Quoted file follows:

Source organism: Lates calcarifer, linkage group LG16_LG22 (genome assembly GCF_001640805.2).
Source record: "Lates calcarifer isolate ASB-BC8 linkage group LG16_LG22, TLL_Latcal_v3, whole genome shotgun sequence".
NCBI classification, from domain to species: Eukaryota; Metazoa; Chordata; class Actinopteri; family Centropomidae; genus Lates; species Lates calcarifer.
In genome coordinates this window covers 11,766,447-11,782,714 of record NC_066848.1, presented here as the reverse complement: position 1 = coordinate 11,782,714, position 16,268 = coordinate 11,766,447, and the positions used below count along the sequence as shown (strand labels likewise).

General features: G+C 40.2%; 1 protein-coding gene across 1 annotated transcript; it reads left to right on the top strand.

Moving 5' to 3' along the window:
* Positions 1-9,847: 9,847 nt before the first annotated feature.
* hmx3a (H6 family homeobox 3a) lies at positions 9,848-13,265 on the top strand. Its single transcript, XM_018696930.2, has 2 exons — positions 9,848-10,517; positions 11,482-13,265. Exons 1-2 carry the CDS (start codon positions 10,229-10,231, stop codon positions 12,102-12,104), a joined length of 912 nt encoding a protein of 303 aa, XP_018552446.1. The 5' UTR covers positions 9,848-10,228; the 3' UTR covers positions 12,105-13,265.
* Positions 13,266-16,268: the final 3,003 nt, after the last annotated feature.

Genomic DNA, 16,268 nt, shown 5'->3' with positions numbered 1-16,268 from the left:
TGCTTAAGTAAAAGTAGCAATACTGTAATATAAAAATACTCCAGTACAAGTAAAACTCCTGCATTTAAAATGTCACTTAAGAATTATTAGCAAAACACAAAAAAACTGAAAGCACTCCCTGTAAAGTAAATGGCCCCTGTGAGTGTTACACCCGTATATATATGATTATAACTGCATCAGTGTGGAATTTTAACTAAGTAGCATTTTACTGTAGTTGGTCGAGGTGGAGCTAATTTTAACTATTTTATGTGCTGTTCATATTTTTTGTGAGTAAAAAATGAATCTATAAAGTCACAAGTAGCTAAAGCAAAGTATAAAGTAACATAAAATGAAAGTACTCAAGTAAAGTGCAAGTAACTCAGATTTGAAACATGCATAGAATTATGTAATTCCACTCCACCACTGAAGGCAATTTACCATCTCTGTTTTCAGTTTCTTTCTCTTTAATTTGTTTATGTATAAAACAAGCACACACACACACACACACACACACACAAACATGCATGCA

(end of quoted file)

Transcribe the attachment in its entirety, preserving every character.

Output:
Source organism: Lates calcarifer, linkage group LG16_LG22 (genome assembly GCF_001640805.2).
Source record: "Lates calcarifer isolate ASB-BC8 linkage group LG16_LG22, TLL_Latcal_v3, whole genome shotgun sequence".
NCBI classification, from domain to species: Eukaryota; Metazoa; Chordata; class Actinopteri; family Centropomidae; genus Lates; species Lates calcarifer.
In genome coordinates this window covers 11,766,447-11,782,714 of record NC_066848.1, presented here as the reverse complement: position 1 = coordinate 11,782,714, position 16,268 = coordinate 11,766,447, and the positions used below count along the sequence as shown (strand labels likewise).

General features: G+C 40.2%; 1 protein-coding gene across 1 annotated transcript; it reads left to right on the top strand.

Moving 5' to 3' along the window:
* Positions 1-9,847: 9,847 nt before the first annotated feature.
* hmx3a (H6 family homeobox 3a) lies at positions 9,848-13,265 on the top strand. Its single transcript, XM_018696930.2, has 2 exons — positions 9,848-10,517; positions 11,482-13,265. Exons 1-2 carry the CDS (start codon positions 10,229-10,231, stop codon positions 12,102-12,104), a joined length of 912 nt encoding a protein of 303 aa, XP_018552446.1. The 5' UTR covers positions 9,848-10,228; the 3' UTR covers positions 12,105-13,265.
* Positions 13,266-16,268: the final 3,003 nt, after the last annotated feature.

Genomic DNA, 16,268 nt, shown 5'->3' with positions numbered 1-16,268 from the left:
TGCTTAAGTAAAAGTAGCAATACTGTAATATAAAAATACTCCAGTACAAGTAAAACTCCTGCATTTAAAATGTCACTTAAGAATTATTAGCAAAACACAAAAAAACTGAAAGCACTCCCTGTAAAGTAAATGGCCCCTGTGAGTGTTACACCCGTATATATATGATTATAACTGCATCAGTGTGGAATTTTAACTAAGTAGCATTTTACTGTAGTTGGTCGAGGTGGAGCTAATTTTAACTATTTTATGTGCTGTTCATATTTTTTGTGAGTAAAAAATGAATCTATAAAGTCACAAGTAGCTAAAGCAAAGTATAAAGTAACATAAAATGAAAGTACTCAAGTAAAGTGCAAGTAACTCAGATTTGAAACATGCATAGAATTATGTAATTCCACTCCACCACTGAAGGCAATTTACCATCTCTGTTTTCAGTTTCTTTCTCTTTAATTTGTTTATGTATAAAACAAGCACACACACACACACACACACACACACAAACATGCATGCA